If These Walls Could Talk...
Historic Dennisville Christmas House Tour Set for Dec. 15
By Marybeth Hagan
The Jonathon and Sarah James House, built in 1860.
The Rev. John Goff Homestead
While Seven Mile Beach is rich in its own history, a historical treasure trove of buildings sits in its offshore backyard. Members of the public will once again be privy to exploring these local gems during the Historic Dennisville Christmas House Tour on Saturday, Dec. 15.
In the Yuletide spirit, Dennisville and Eldora residents will once again open their homes, churches, schoolhouse, firehouse and other historical buildings to the public that day from 4 to 8pm. During tours, community members will share their passion for local history by pointing out structural features of historical interest within these buildings, which date back to the 18th and 19th centuries, and noting other intriguing tidbits.
Twelve historical buildings will be open to tour participants. Tickets cost $15 and may be purchased in advance at www.DHHOA.org or on the day of the event at the Dennisville Post Office. Also available for purchase there will be copies of “Historic Dennisville: A Walking Tour,” a book by Dennisville’s resident pioneer historical preservationist, author and illustrator Alice Belanger McGuigan. Refreshments will be served and comfort stations provided at the Dennisville United Methodist Church Social Hall, Dennis Fire Company Station 18 and the Dennis Township Schoolhouse Museum. The sweet sounds of the Middletones Carolers will fill the air with seasonal harmony.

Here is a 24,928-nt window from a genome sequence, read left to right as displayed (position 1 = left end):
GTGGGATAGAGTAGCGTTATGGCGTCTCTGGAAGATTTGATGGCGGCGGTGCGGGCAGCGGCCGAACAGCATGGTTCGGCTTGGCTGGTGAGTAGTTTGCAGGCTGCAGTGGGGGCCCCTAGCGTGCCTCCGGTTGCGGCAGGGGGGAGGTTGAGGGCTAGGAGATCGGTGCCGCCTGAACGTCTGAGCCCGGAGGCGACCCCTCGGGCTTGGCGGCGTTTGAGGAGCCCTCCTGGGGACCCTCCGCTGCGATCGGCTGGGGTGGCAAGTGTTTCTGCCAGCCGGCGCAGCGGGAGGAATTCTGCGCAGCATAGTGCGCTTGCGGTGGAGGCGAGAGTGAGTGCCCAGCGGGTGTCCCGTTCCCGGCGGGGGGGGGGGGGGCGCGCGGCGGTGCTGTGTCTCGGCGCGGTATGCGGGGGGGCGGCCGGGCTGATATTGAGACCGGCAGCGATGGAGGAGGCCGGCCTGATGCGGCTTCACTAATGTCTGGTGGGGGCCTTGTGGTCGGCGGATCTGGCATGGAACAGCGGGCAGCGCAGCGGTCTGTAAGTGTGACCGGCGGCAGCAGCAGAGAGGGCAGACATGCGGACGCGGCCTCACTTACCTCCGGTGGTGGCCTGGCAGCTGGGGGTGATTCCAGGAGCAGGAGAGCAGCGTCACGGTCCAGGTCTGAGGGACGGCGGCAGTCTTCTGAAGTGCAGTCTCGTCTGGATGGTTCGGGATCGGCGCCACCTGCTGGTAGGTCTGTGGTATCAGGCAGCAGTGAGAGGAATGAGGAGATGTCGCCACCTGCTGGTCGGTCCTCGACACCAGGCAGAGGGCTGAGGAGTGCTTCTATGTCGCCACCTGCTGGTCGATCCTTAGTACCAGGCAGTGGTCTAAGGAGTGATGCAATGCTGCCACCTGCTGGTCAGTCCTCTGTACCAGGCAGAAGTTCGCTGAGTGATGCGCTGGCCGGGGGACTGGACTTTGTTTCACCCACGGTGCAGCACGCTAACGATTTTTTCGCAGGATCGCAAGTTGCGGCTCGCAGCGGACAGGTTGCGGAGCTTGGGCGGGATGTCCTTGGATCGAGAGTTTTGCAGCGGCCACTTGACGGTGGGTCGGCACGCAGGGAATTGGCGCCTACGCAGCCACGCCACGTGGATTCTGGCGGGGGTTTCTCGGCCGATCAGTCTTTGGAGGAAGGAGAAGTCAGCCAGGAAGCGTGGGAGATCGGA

Interior photos of the James House.
This festive holiday, sponsored by the nonprofit Dennisville Historic Home Owners Association, is now in its 29th year. Homeowners are as enthusiastic about it as ever.
One of the most enthusiastic among them, Corinne Crist, is delighted that her and her husband Steve’s Dennis Township home – just two short miles down the road in the hamlet of Eldora – will be back among tour houses this year. Their house has come a long way. The couple purchased it in 1985 “when it was rough,” she notes with a sigh.
Today, the Crists’ handsome abode – the Rev. John Goff Homestead, which was built in 1773 – contains a wealth of original features, documents related to the house’s history, and the results of Corinne’s and Steve’s meticulous, hands-on preservation efforts.
“Historical preservation is near and dear to my heart,” Corinne says. Since Corinne, Steve and other family members are also Civil War reenactors, historic house tour-goers will be treated to a reenactment of a Civil War ball, complete with music and period-costumed dancers.
From the welcoming brick walkway into the Crists’ home – an entry built with handmade bricks that once were the components of the home’s original chimney – to its many historical elements within, visitors will sense the couple’s respect for their home’s past.
Some of the beautiful historic décor to be seen inside the homes.
The Goff Homestead seems to be three houses in one due to additions added by industrious owners in 1810 and more recently by the Crists. The original house sits within its core. “The oldest part [historically] is usually in the center of the structure,” Corinne notes.
Before it was relocated roadside, the house’s core sat on the banks of nearby East Creek. There, John Goff set up his store within the home and conducted business related to the late-18th-century sawmill and shipping industry. Lumber, especially cedar, was shipped to Philadelphia in exchange for gunpowder, molasses and other supplies, according to information from the Dennis Township Old Schoolhouse Museum and History Center.